Tereasa Mansfield and her husband have over twenty years of experience working with children from hard places. In 2014, they started fostering teenagers in addition to young children. Professionally, Tereasa has worked in various roles for a children’s home including providing direct care and educational services to teens. She now serves as the Foster Parent Navigator for Saint Francis Ministries, an organization that provides foster, adoption, and prevention services.
We sat down with Tereasa to hear her story and to get her advice.
Foster TX: What led y’all to start fostering in the first place?
Tereasa: Honestly, in the beginning, it was to grow our family. But I don’t think that’s a good reason anymore! That’s what got us into it, though. It ended up being because we wanted to be a safe place for children to be while their parents do the work they needed to do.
FTX: What are the biggest challenges of having teen children? Teen foster children?
T: It is difficult to determine the balance between independence for the teen and the parenting that we need to do. How do we balance respect for the independence they’ve already had and their need for parenting from us?
A lot of teens who come into foster care have already been parenting themselves in addition to their siblings. They sometimes don’t see the need for an adult to tell them what to do. And those who have younger siblings feel protective and if they’re with them, they want to be the ones to take care of them and if they’re not, they worry about them.
FTX: So that conflict comes in when they have to yield some of their self-parenting and parenting their younger siblings to foster parents…
T: Right! This fits into the purpose of parenting. Kids don’t always do a great job parenting themselves. They can pick up bad habits that might need to be corrected. We have to choose which battles to fight. Is it hygiene? Nutrition? Who they’re spending time with? How is school going?
All the things that so many parents involve themselves in, we [foster parents] have to determine which battles are worth fighting. What do they really need? We have to determine what’s most important so we’re not completely changing their lives and making them feel like they’re not good enough.
They survived! They see themselves as doing really well sometimes. If we come along and nitpick, it isn’t good for our relationships and it’s belittling to them.
FTX: I see. You see lots of system-involved kids so preoccupied by this self-parenting that they aren’t always able to focus on the things we wish kids and youth could focus on like school, basic hygiene, and having fun.
T: Right! Sometimes they had to keep themselves safe and alive in their original home, so it is understandable.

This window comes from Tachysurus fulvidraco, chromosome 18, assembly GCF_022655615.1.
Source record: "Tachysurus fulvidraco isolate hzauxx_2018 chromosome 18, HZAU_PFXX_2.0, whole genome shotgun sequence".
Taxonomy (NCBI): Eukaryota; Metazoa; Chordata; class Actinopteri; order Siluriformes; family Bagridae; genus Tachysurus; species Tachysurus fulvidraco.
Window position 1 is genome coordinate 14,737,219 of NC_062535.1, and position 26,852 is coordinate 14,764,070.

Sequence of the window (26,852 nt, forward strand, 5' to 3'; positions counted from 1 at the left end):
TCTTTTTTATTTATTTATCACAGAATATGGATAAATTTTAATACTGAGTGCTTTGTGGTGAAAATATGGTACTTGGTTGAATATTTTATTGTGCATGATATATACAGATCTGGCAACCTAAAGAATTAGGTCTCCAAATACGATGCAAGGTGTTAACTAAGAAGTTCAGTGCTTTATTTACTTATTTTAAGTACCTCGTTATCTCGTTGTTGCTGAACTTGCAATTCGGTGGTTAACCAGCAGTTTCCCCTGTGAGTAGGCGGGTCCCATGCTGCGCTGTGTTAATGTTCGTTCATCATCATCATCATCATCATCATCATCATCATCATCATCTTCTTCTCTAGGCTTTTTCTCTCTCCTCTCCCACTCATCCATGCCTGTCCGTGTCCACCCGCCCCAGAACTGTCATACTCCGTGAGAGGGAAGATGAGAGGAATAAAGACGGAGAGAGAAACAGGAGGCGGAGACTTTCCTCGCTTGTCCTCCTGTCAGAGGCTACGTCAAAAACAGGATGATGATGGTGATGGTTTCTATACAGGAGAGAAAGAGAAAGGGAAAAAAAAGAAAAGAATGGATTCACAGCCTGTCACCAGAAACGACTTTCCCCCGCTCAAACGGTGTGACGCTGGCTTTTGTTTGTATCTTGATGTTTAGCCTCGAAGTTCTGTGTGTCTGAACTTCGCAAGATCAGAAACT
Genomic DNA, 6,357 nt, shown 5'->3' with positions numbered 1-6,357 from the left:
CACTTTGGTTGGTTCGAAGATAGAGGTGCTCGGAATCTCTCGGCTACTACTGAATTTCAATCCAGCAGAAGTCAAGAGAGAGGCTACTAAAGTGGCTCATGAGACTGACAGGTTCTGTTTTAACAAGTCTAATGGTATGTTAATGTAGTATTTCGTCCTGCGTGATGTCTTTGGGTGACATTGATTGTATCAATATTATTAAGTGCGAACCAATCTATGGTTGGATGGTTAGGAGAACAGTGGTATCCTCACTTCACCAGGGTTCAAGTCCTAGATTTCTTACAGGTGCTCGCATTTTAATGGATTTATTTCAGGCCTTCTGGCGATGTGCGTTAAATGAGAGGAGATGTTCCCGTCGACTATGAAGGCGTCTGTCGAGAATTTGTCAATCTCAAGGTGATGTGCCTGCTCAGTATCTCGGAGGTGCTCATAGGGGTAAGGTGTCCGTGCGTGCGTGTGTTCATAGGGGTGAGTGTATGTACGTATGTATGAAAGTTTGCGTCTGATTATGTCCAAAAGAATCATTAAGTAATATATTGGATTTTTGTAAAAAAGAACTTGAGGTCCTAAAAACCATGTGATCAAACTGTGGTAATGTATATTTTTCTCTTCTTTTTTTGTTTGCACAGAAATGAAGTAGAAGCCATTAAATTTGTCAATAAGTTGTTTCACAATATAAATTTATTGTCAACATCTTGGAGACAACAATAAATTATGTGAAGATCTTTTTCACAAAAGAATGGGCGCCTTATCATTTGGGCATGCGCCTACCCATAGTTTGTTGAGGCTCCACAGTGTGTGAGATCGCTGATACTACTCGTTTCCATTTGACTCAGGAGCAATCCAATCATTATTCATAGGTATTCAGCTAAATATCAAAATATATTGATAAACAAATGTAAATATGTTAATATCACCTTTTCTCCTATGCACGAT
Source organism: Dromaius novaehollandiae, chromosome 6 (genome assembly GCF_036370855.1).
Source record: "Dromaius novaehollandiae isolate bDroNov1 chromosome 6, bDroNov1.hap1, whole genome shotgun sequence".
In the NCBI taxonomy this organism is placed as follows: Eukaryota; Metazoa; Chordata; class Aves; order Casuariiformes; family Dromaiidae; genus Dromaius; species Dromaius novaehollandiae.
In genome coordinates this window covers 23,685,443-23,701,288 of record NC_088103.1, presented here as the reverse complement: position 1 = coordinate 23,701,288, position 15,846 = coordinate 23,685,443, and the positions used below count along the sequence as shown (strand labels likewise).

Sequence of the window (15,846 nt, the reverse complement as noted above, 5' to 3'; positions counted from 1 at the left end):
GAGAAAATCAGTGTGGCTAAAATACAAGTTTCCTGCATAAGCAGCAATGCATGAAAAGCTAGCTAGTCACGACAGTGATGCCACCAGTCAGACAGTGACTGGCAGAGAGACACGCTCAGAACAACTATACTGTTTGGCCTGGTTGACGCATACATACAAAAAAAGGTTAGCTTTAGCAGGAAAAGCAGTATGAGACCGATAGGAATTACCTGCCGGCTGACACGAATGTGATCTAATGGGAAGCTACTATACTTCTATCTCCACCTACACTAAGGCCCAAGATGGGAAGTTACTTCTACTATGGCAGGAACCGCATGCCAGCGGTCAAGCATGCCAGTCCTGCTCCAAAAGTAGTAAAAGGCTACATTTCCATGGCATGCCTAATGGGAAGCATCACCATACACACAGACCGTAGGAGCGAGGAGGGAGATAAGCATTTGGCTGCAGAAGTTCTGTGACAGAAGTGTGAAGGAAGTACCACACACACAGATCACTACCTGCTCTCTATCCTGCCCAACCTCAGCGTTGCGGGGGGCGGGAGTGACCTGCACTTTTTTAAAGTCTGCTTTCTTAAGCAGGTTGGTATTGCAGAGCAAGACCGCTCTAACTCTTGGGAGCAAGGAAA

FTX: What are some strategies you used in the beginning to guide this process?
T: They want you to be curious about them. And they especially like if you think they’re cool and interesting. They want to know that someone is invested in them and cares what they think.
Also, constant supervision is important but making it look hands off through watching from a distance. Being available when they do talk to you is so important. If they tell you they don’t like the rules, listen! Agree with what you can. Empathize and be willing to make compromises. Give them some control.
FTX: Great! Would you say it’s been a success?
T: Who knows? To put it nicely, you have to be willing to change your expectations of what success means. All teenagers are going to do dumb things, they’ll make decisions they shouldn’t have made and they’re going to put themselves in danger. Success is when the relationship is still intact at the end of the day. When they can call you for help (and that doesn’t mean they always will) no matter what, that’s success.
It’s really about keeping and repairing that relationship.
FTX: Ok. What are the rewards of working with teens?
T: The conversations are so much richer if you develop that trust. You get to see the growth. Teens are more likely to keep in touch themselves.
It’s so cool to go to a business and you see a former foster youth working. They’re happy to see you and they want to talk about what they’re doing in their lives. You get to see their successes and what they’re excited about.
We see quite a few of them around town. I worked with one teen who grew up to adopt a sibling. That was her goal! She’s doing really well.
For me, the biggest reward really is the relationship I already talked about. You can connect with toddlers but with teens, it can be some much richer and lasting.